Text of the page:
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In Other Words: Empire Addiction


William A. Collins

By William A. Collins

Bribe and gun
And dagger lurk,
For us to make
Our empire work.

  Ruling the world, as our government does, is tricky. Uncle Sam can never relax. The moment resisters in some subservient country, like Pakistan, sense weakness, they test him. He can’t afford to be seen as soft and he’s got to keep his eye on previously uncontested lands, like Mali.
  Maintaining steady access to a bounty of natural resources is the major goal of this global control. The world is using them up at a heady clip. America dares not fall short of controlling its lion’s share, especially with China’s growing appetite for iron ore, oil, and other commodities.
  Happily, we have a helpful tool for getting what we want: conquest. Not necessarily through pitched battle or incessant bombing — though those remain important techniques to trot out from time to time.
  Thanks to WikiLeaks, we have a pretty good grip on how these operations work today. Our Special Forces have a manual that explains it. Recommended tactics focus on paramilitaries, surveillance, censorship, press control, limiting unions, limiting political parties, warrantless searches, arbitrary detention, employing terrorists, false charges of terrorism, false flag operations, and propaganda.
  In other words, all the usual stuff of empire. Our embassies, consulates, military liaisons, and army bases have been teaching these tactics for decades. They’re further supported by the State Department-financed National Endowment for Democracy and International Republican Institute. Having been deemed to actually constitute foreign agents, these groups have recently been expelled from Russia, Egypt, and a few other countries.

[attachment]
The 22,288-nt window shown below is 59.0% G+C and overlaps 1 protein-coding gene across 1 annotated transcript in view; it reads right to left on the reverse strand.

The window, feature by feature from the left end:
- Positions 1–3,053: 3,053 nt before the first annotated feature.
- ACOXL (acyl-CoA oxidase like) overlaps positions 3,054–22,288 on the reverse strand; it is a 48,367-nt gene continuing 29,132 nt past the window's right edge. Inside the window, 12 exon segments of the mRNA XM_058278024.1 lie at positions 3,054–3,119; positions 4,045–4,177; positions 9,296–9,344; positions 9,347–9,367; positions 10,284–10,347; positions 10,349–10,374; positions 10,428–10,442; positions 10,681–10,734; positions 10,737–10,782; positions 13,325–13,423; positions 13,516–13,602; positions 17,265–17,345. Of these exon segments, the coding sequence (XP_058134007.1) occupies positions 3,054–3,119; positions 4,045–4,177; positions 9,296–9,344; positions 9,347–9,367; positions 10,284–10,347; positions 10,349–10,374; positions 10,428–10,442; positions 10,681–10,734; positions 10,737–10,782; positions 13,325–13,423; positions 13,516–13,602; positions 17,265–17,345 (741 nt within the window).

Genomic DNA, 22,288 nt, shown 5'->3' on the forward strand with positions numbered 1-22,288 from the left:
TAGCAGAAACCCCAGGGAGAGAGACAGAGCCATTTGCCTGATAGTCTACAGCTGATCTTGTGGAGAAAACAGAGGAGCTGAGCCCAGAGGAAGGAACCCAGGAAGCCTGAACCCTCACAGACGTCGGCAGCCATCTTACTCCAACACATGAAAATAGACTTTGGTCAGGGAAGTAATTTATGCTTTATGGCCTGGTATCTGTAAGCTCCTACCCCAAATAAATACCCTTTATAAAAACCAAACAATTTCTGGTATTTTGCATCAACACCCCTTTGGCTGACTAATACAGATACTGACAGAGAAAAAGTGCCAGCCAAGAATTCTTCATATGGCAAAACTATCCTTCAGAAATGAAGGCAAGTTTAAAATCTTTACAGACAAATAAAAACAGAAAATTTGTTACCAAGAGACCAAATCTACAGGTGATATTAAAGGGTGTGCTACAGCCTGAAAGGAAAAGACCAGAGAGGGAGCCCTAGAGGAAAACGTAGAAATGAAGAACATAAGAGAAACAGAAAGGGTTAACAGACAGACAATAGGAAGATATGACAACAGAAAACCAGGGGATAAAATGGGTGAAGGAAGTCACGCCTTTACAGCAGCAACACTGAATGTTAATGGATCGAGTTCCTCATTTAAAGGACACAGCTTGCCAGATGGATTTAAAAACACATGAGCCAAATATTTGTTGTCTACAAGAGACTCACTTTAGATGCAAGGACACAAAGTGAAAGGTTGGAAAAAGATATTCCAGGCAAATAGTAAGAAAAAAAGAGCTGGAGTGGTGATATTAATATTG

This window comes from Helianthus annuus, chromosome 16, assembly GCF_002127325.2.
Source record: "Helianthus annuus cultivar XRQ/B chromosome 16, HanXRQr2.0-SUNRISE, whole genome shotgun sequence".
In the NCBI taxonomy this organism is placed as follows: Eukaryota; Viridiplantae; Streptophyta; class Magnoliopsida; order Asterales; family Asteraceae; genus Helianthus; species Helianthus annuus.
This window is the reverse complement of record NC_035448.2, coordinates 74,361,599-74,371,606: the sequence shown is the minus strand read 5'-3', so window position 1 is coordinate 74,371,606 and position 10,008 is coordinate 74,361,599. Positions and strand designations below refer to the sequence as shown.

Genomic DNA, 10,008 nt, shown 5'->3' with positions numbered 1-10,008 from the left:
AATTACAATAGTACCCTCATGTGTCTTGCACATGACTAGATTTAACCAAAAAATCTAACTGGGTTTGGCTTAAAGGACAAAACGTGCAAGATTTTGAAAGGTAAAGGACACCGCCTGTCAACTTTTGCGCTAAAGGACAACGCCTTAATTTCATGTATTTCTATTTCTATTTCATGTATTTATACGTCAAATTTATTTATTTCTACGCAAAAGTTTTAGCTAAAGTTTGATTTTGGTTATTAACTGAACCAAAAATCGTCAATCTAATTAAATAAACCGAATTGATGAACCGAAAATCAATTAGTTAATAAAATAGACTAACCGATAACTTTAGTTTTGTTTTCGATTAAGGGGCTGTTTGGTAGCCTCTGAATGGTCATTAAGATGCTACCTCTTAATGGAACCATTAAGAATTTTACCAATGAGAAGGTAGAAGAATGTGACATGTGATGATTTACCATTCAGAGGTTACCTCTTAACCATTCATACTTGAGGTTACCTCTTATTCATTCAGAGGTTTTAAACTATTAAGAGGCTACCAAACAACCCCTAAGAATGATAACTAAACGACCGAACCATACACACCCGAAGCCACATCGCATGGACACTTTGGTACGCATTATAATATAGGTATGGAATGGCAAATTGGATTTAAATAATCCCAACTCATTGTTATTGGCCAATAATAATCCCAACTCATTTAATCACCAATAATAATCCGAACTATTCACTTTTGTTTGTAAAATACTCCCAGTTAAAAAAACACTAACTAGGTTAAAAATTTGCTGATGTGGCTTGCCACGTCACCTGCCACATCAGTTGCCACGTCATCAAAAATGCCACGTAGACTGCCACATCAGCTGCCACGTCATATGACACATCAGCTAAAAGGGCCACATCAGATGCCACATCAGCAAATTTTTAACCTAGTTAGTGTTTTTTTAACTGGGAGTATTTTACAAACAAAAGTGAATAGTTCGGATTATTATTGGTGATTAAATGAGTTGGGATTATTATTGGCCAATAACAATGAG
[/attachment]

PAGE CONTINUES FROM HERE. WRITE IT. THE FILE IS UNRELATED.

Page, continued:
Normally all these imperial activities go unremarked in the U.S. media. In part, that’s because there’s nothing new regarding the scale of our empire. The Obama administration may have sharply cut troop levels in Iraq and Afghanistan, but it has also vastly expanded America’s reliance on drone warfare and the scale of U.S. military operations in Africa.
  Plainly, there are other large world players in the empire game. Russia may be a hegemonic has-been, but it still possesses a slew of nukes. In response, we’ve got a massive wall ofanti-missile bases around that country — to which Moscow loudly objects. Likewise the Pentagon is surrounding China with bases to menace it militarily in case it gets too economically powerful.
  So that’s how the American empire goes in the 21st century. It’s an addiction. Uncle Sam is trying to control every country, propping up his dictator friends and subverting his antagonists, whether autocrats or democrats.
  And as our leaders cut Social Security and Medicare to pay the outlandish tab for ruling the world, they have to justify it by claiming that this blessed nation is somehow in mortal danger.

OtherWords columnist William A. Collins is a former state representative and a former mayor of Norwalk, Connecticut. OtherWords.org